“It was like the first week of April. I'm not going to say a meaningless game because every game in the big leagues means something. But the 12th game of the season doesn't really define if you're going to make the playoffs or not,” Keller recounted. “This game, I was grinding. I was sucking this game. I was throwing really well, numbers-wise, but I think I was behind every single hitter. I was getting lucky, honestly. I was all over the place. I think I had five walks that game, too.

“Comes around the fourth inning, or whatever it is. Runner gets on second base. And I think the at-bat, he battled me for like nine pitches. It was like a long-ass AB, I remember. Basically, in my mind, I'm like, 'I'm not walking him.' Because he's fast, he can steal bases if he gets on. If there's a single, he's probably going to score from first. So I'm like, 'I'm not going to walk this guy.' So I throw a sinker in, and he turns on it, hits a home run.

“And how he acted afterwards, to me and my whole team, was just over the top. It's like, 'Bro, you hit a homer. Congrats.' This wasn't a Game 7 homer. This wasn't a playoff homer. This wasn't even a homer to win the game. Ultimately, we won the game, 3-2, in the long run, but that gets kind of lost in the whole transaction of everything. It just seemed like, at the time, it was an April home run. 'Why are you throwing your bat to the dugout or whatever?' We had beefs in the past, as far as our teams, and that was just like fuel on the fire, basically, is what it seemed like.

RELATED: Tim Anderson and the Royals stir up baseball's never-ending debate: 'You want him to not do that? Get him out'

“I was upset because I was grinding that day and I was already pissed off at myself, and then you pull some shit like that? It was like, 'All right, this is bullshit.' ... I come in, and I'm pissed, I'm hot. And I had other guys on the team like, 'Screw this guy,' basically. Like I said, we (the Royals) had beefs (with Anderson) in the past.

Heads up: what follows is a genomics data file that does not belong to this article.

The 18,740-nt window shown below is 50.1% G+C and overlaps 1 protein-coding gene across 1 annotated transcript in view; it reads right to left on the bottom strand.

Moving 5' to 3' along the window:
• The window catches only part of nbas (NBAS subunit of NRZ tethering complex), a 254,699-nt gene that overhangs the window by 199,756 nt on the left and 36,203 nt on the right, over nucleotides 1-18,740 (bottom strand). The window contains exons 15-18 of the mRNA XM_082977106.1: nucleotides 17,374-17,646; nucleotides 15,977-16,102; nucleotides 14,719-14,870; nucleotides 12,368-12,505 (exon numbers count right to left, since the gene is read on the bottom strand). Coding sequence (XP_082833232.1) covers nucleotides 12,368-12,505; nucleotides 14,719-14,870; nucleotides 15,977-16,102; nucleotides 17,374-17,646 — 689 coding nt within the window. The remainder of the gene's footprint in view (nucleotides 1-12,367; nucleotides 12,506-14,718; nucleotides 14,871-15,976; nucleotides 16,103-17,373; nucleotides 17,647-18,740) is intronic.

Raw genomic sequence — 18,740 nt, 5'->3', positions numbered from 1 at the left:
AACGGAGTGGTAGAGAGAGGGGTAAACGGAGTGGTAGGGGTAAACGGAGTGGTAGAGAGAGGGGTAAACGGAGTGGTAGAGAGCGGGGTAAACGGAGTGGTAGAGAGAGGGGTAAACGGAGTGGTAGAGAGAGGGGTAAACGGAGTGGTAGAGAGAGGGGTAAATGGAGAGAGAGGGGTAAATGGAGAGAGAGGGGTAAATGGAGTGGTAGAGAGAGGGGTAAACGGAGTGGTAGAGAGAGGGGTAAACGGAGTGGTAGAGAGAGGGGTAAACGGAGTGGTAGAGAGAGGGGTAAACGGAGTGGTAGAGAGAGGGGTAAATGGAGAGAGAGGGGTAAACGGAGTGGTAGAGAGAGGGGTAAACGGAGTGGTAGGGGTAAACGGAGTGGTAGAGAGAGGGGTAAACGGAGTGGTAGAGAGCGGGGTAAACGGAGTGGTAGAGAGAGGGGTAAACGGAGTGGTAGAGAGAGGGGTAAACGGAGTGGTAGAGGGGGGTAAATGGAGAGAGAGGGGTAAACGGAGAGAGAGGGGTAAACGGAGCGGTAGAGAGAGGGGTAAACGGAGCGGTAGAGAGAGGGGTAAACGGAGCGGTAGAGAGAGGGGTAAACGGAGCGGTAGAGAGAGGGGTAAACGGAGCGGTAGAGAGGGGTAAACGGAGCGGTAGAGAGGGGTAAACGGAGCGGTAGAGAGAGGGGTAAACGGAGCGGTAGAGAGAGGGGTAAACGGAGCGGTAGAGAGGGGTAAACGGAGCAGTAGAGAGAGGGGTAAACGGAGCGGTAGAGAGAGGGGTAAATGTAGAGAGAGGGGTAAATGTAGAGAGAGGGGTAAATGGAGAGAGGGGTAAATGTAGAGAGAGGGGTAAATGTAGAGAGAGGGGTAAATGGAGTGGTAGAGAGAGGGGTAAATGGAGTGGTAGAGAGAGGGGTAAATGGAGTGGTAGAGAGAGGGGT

“So anyway, comes down to it. We ended up tying the game up. Comes around the sixth inning, and he had to know it was coming. He was leading off the sixth inning, and he was literally a foot from the dirt when I was on my second warm-up pitch. I've never seen anyone get out to the box that fast in my life.”

Being “over the top” in celebrating an accomplishment doesn’t really seem like the type of thing that warrants having a projectile thrown at you. But that’s what the old-school types think. Keller, it should be noted, is younger than Anderson.

Major League Baseball seems to be supportive of bat flips and celebrations and the like, spending a hefty sum on an advertising campaign trumpeting that style of behavior: “Let the kids play.” After all, baseball’s a game, and games are supposed to be fun.

But bad blood between division rivals must be thicker than any sea change in how a new generation of players is acting on the field.

Keller’s explanation of the event isn’t about to win him any fans on the South Side of Chicago, and he’ll likely stay on that list of villains, at least as long as Anderson remains a White Sox hero. After winning the big league batting title last season and being at the center of a young team on the rise, that could last a long while.

Click here to download the new MyTeams App by NBC Sports! Receive comprehensive coverage of your teams and stream the White Sox easily on your device.

NFL head coaches can reportedly return to team facilities next week

NFL head coaches can reportedly return to team facilities next week

No one steals thunder quite like the NFL. 

On a day when the NHL is planning to publicly announce how their season will return, it's being reported that the NFL may take a significant step towards their own reopening – and soon. 

Yahoo Sports' NFL columnist Charles Robinson is reporting that NFL coaches may return to team facilities as early as next week, and the league has its eyes on OTAs in mid-to-late June:

The sources told Yahoo Sports that if coaches resume their in-house work next week, minicamps including players could be scheduled as early as June 15 or as late as June 27, depending on COVID-19 data and whether a handful of franchises get a “go ahead” signal from state governments to resume full operations. Resuming full operations and getting a minicamp scheduled would represent the league's biggest step to date toward keeping the 2020 NFL season on track for a regularly scheduled fall kickoff.

Robinson's source adds that 'June 15 and June 27 are the dates that have been identified as potential full-squad minicamp windows,' and the 'key hurdle' is the timeline in which California governor Gavin Newsom begins to reopen the state. Newsom has already expressed a willingness to have professional sports team return under strict and specific guidelines. 

The news is a good sign for the return of the NFL on a normal schedule – a reality that's looked increasingly likely over the past couple weeks.